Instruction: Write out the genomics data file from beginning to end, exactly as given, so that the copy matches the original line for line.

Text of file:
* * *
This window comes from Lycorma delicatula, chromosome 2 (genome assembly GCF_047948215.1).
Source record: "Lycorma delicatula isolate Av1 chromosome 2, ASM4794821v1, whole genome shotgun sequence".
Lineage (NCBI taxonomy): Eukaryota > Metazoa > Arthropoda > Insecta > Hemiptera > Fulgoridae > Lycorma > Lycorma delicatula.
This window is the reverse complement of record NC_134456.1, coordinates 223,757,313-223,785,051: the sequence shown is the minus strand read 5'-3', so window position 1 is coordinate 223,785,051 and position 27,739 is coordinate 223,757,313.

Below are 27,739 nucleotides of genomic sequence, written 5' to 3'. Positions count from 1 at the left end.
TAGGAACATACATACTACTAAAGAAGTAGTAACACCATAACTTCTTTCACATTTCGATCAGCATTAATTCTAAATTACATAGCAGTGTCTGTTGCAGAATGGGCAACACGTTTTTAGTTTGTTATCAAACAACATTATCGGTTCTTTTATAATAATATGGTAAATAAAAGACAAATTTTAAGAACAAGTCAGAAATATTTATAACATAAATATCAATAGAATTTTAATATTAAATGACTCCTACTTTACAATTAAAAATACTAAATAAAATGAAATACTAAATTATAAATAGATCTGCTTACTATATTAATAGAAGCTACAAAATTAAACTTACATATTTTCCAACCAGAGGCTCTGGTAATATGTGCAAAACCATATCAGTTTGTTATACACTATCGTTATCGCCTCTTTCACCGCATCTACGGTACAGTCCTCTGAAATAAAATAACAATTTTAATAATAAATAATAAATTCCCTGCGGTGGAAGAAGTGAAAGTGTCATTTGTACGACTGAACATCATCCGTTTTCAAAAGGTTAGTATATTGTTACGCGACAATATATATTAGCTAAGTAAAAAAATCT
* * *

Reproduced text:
This window comes from Lycorma delicatula, chromosome 2 (genome assembly GCF_047948215.1).
Source record: "Lycorma delicatula isolate Av1 chromosome 2, ASM4794821v1, whole genome shotgun sequence".
Lineage (NCBI taxonomy): Eukaryota > Metazoa > Arthropoda > Insecta > Hemiptera > Fulgoridae > Lycorma > Lycorma delicatula.
This window is the reverse complement of record NC_134456.1, coordinates 223,757,313-223,785,051: the sequence shown is the minus strand read 5'-3', so window position 1 is coordinate 223,785,051 and position 27,739 is coordinate 223,757,313.

Below are 27,739 nucleotides of genomic sequence, written 5' to 3'. Positions count from 1 at the left end.
TAGGAACATACATACTACTAAAGAAGTAGTAACACCATAACTTCTTTCACATTTCGATCAGCATTAATTCTAAATTACATAGCAGTGTCTGTTGCAGAATGGGCAACACGTTTTTAGTTTGTTATCAAACAACATTATCGGTTCTTTTATAATAATATGGTAAATAAAAGACAAATTTTAAGAACAAGTCAGAAATATTTATAACATAAATATCAATAGAATTTTAATATTAAATGACTCCTACTTTACAATTAAAAATACTAAATAAAATGAAATACTAAATTATAAATAGATCTGCTTACTATATTAATAGAAGCTACAAAATTAAACTTACATATTTTCCAACCAGAGGCTCTGGTAATATGTGCAAAACCATATCAGTTTGTTATACACTATCGTTATCGCCTCTTTCACCGCATCTACGGTACAGTCCTCTGAAATAAAATAACAATTTTAATAATAAATAATAAATTCCCTGCGGTGGAAGAAGTGAAAGTGTCATTTGTACGACTGAACATCATCCGTTTTCAAAAGGTTAGTATATTGTTACGCGACAATATATATTAGCTAAGTAAAAAAATCT